Book Review: Decoded: The Science Behind Why We Buy By Phil Barden

Decoded The Science Behind Why We Buy By Phil Barden

Book Review

Decoded: The Science Behind Why We Buy By Phil Barden

We have a new entry for our book club! This one comes from Adam Lunt, who had the pleasure of reading Phil Barden's book Decoded: The Science Behind Why We Buy.

Our Rating:

"Highly Recommended"

5 Star Review Vision One

This book is aimed primarily at those who have an interest in marketing. However, it will also appeal to anyone interested in brand strategy, psychology and behavioural economics.

About Phil Barden

Phil Barden is a proven marketer with over 25 years' experience, including senior and international roles at high profile companies such as Unilever, Diageo and T-Mobile. Fascinated by the insights from decision science and by the value these can bring to marketing, he quit his post at T-Mobile in order to immerse himself in this new field. This book introduces this approach and provides a framework for how it can be applied, covering brand strategy, positioning, and interactive media.

“When Phil first introduced me to this new and important understanding it crystallised my fears that the long-standing approach to marketing needed to be fundamentally re-evaluated. In his book, he not only persuasively and cogently argues his case but also shows how we need to think in new ways to maximise our marketing efficiency and effectiveness”
Sean Gogarty, Senior Vice President, Household Care, Unilever

Outline of Decoded

This book introduces this approach and provides a framework for how it can be applied, covering brand strategy, positioning, and interactive media.

The book talks a lot about System 1 & System 2 thinking, which is based on the work of Daniel Kahneman. Kahneman believes that System 1 relates to perception and intuition and involves fast decision-making, which uses little energy. Whereas System 2 is a slower, more thought out decision-making process, which consumes more energy. Essentially, all of the biggest and best brands are processed by System 1 thinking and bypass System 2, meaning consumers don’t have to think about decision making – they just do it.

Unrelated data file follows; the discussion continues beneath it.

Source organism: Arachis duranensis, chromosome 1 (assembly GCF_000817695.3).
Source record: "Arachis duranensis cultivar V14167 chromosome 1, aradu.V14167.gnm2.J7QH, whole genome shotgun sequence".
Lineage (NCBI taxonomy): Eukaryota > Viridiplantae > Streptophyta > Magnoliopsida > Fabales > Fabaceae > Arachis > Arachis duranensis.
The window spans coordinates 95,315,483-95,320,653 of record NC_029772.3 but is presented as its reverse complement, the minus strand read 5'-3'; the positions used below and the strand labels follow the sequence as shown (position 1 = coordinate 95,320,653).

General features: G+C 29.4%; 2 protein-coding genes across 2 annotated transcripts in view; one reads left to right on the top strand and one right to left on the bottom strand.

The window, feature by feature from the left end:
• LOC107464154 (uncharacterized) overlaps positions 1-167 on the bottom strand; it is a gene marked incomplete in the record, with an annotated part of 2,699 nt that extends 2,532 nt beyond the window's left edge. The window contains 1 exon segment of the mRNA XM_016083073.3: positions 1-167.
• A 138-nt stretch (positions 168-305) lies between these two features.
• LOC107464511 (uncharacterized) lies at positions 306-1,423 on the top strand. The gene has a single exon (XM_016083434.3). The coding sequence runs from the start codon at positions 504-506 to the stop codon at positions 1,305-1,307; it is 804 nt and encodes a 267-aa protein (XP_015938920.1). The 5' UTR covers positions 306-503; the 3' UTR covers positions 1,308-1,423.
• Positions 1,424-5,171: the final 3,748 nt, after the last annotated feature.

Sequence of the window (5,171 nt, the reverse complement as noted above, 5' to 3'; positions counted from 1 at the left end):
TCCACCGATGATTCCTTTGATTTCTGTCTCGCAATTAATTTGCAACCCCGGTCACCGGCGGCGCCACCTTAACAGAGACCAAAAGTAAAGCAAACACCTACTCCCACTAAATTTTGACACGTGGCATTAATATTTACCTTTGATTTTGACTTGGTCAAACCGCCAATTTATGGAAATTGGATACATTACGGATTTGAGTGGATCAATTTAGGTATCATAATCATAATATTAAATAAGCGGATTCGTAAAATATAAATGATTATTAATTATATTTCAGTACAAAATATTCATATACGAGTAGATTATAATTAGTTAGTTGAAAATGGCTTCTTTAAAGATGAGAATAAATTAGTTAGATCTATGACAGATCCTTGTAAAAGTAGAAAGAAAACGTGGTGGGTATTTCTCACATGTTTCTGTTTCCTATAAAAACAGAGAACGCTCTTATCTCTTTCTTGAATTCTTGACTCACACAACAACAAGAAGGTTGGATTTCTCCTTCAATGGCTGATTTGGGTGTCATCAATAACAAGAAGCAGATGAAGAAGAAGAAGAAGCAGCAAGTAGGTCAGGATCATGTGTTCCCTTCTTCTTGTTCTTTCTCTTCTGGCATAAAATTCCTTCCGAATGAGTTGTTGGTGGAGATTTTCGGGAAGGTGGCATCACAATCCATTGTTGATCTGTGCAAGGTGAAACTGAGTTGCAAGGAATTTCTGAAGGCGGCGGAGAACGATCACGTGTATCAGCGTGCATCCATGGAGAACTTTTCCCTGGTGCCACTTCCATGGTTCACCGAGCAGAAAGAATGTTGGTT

1. First choice brand effect & Decision Science

In a study which involved looking at two brands, neuro-economists looked at brain scans of respondents who had been shown 2 different brands, where one of the images respondents’ were shown was their favourite brand in that category. This study uncovered two things. Firstly, when shown their favourite brand, brain activity was different when compared to their non-favourite brand. The brain showed much less activity in areas related to reflective thinking, called cortical relief. Secondly, this cortical relief only happens with respect to a number one brand – even a second-placed brand doesn’t trigger this effect. This effect causes quick decision-making and needs less thinking, which leads to intuitive decision making. This highlights the need to be the number one choice and the ‘go-to’ brand or service.

2. Framing

All of our decisions are made via a complex series of related senses, such as perception, smell, taste and so on. All of these perceivable signals ‘frame’ the way we make our decision. For example, subtle changes in signal (such as the shape of a jar or bottle) can have a massive impact upon how a product is perceived and, in turn, on the overall product experience. We’re not aware of this process occurring as it is an implicit reaction and involves both the autopilot (system1) and pilot (System 2) working together. This is relevant for brands as it allows them to ‘frame’ their offering, which in turn has an impact on how a product or service is costed. As an example, ‘Voss Water’ has created a ‘frame’ that their product is an essential accessory due to the shape of the bottle, and the purity of the water, this enables them to charge a premium for their product. This ties into brand equity, as the higher a brands equity, the more they are able to charge for their product.  


I found Decoded really interesting and highly recommend it. It provides both theory on the subject as well as real-life examples of how it can be applied, which really help to bring the ideas to life. It gives a lot of food for thought and, given the impact it had on Philip’s own career, this is a must-read for anyone in marketing or with an interest in brand and brand strategy. If you like this book then we would suggest you also read The Choice Factory by Richard Shotton.

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